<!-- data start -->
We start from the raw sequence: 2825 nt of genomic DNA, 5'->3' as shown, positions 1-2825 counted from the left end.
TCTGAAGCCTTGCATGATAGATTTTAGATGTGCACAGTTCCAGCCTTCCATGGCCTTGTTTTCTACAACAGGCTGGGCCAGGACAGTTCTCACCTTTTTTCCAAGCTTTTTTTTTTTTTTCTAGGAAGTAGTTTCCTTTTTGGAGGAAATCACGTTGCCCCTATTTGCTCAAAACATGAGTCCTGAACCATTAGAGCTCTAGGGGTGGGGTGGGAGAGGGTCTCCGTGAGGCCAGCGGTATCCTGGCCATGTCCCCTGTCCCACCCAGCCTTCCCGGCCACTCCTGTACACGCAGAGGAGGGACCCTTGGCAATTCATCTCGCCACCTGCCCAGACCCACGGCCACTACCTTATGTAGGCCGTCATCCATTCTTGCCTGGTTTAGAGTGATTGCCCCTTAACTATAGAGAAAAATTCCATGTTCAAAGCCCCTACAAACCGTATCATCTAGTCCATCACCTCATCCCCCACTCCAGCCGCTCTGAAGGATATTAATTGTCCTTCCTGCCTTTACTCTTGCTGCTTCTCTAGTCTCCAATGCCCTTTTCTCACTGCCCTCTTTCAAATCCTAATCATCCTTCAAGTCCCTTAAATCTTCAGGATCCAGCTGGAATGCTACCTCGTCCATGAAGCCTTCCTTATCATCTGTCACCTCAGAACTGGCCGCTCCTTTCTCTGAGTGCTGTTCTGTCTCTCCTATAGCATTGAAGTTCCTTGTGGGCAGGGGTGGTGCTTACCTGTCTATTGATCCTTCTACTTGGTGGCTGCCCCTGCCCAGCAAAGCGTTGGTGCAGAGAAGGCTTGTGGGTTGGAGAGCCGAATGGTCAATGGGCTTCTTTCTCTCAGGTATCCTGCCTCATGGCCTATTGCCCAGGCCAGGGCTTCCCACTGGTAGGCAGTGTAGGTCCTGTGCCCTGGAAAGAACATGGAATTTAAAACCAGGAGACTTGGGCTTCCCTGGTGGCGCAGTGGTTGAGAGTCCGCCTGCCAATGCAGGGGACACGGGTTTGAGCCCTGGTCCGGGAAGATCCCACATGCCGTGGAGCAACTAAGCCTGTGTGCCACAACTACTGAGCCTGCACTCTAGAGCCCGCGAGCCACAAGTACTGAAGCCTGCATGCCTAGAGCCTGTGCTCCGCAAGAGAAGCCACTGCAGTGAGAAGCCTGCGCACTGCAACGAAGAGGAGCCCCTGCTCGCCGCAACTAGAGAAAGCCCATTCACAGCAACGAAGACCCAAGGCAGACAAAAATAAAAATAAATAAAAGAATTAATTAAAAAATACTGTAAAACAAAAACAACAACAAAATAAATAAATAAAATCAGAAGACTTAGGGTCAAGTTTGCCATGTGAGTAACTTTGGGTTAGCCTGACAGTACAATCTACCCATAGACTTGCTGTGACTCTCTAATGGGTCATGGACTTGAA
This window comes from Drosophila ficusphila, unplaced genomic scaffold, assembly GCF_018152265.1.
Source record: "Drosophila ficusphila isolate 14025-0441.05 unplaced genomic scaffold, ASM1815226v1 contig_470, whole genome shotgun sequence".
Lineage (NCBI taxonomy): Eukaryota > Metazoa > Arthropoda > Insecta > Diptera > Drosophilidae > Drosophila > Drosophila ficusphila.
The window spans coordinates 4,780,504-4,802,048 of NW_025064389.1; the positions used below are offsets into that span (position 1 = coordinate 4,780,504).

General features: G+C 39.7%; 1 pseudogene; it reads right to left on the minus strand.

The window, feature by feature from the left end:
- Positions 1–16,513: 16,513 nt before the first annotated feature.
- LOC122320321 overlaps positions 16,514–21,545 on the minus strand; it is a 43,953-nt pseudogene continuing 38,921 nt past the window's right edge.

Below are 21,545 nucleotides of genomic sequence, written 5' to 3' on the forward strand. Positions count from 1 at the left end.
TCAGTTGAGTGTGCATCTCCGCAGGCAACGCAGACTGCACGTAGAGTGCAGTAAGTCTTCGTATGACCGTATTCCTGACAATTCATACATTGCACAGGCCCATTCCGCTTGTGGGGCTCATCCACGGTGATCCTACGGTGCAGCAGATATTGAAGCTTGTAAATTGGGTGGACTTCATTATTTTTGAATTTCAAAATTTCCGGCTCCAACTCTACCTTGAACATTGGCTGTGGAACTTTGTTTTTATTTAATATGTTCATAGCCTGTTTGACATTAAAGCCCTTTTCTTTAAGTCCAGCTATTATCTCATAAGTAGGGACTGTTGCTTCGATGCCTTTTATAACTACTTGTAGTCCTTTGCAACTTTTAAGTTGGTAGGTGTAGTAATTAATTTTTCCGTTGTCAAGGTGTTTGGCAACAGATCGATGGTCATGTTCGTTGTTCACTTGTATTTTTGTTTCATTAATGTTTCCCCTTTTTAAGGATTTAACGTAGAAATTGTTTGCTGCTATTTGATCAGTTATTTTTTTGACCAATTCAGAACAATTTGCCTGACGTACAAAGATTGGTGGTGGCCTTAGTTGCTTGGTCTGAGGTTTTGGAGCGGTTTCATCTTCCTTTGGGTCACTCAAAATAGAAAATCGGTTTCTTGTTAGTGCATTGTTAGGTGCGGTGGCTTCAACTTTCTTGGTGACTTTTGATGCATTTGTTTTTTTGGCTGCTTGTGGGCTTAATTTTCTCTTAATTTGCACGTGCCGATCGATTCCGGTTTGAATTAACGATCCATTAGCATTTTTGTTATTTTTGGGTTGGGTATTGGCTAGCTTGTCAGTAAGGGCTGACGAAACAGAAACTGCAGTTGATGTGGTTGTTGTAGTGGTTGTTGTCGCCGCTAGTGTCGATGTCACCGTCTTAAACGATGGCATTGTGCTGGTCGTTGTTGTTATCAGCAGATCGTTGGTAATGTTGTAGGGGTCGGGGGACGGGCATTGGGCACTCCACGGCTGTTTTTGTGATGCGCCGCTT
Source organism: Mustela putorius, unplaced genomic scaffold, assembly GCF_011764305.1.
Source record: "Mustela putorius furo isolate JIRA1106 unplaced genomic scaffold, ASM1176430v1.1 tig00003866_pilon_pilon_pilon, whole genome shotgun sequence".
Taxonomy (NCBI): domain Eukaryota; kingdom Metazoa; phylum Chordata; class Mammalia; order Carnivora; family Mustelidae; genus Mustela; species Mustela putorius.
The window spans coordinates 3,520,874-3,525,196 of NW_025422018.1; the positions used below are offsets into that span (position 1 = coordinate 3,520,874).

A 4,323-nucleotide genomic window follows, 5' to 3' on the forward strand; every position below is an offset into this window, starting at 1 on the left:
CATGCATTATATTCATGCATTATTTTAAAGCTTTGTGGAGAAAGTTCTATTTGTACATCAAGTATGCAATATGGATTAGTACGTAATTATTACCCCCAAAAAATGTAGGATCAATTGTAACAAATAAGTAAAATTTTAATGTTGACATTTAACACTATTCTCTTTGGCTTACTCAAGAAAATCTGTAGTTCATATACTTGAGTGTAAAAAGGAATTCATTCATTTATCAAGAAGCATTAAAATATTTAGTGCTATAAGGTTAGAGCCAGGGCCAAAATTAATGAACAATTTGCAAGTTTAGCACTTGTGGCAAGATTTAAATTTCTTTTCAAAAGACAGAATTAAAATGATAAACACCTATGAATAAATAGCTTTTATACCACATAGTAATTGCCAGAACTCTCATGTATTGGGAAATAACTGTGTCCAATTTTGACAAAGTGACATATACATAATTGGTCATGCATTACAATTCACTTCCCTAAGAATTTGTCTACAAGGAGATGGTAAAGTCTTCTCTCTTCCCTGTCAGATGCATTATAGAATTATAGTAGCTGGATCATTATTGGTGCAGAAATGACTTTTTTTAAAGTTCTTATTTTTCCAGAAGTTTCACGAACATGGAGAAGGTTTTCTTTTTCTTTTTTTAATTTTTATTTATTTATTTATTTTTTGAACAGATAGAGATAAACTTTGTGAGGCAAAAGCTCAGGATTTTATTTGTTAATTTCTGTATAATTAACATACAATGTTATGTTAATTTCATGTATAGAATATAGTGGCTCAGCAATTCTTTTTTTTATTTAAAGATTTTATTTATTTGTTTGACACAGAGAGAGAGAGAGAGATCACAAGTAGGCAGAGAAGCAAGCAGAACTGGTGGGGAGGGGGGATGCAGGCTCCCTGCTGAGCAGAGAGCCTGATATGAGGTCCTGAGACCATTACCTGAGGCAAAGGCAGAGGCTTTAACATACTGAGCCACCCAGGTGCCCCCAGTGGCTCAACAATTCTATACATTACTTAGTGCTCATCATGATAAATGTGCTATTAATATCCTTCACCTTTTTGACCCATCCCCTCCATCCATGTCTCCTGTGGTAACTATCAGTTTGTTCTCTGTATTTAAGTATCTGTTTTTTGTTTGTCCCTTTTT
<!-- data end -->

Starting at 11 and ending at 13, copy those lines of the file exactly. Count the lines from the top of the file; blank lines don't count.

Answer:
Below are 21,545 nucleotides of genomic sequence, written 5' to 3' on the forward strand. Positions count from 1 at the left end.
TCAGTTGAGTGTGCATCTCCGCAGGCAACGCAGACTGCACGTAGAGTGCAGTAAGTCTTCGTATGACCGTATTCCTGACAATTCATACATTGCACAGGCCCATTCCGCTTGTGGGGCTCATCCACGGTGATCCTACGGTGCAGCAGATATTGAAGCTTGTAAATTGGGTGGACTTCATTATTTTTGAATTTCAAAATTTCCGGCTCCAACTCTACCTTGAACATTGGCTGTGGAACTTTGTTTTTATTTAATATGTTCATAGCCTGTTTGACATTAAAGCCCTTTTCTTTAAGTCCAGCTATTATCTCATAAGTAGGGACTGTTGCTTCGATGCCTTTTATAACTACTTGTAGTCCTTTGCAACTTTTAAGTTGGTAGGTGTAGTAATTAATTTTTCCGTTGTCAAGGTGTTTGGCAACAGATCGATGGTCATGTTCGTTGTTCACTTGTATTTTTGTTTCATTAATGTTTCCCCTTTTTAAGGATTTAACGTAGAAATTGTTTGCTGCTATTTGATCAGTTATTTTTTTGACCAATTCAGAACAATTTGCCTGACGTACAAAGATTGGTGGTGGCCTTAGTTGCTTGGTCTGAGGTTTTGGAGCGGTTTCATCTTCCTTTGGGTCACTCAAAATAGAAAATCGGTTTCTTGTTAGTGCATTGTTAGGTGCGGTGGCTTCAACTTTCTTGGTGACTTTTGATGCATTTGTTTTTTTGGCTGCTTGTGGGCTTAATTTTCTCTTAATTTGCACGTGCCGATCGATTCCGGTTTGAATTAACGATCCATTAGCATTTTTGTTATTTTTGGGTTGGGTATTGGCTAGCTTGTCAGTAAGGGCTGACGAAACAGAAACTGCAGTTGATGTGGTTGTTGTAGTGGTTGTTGTCGCCGCTAGTGTCGATGTCACCGTCTTAAACGATGGCATTGTGCTGGTCGTTGTTGTTATCAGCAGATCGTTGGTAATGTTGTAGGGGTCGGGGGACGGGCATTGGGCACTCCACGGCTGTTTTTGTGATGCGCCGCTT
Source organism: Mustela putorius, unplaced genomic scaffold, assembly GCF_011764305.1.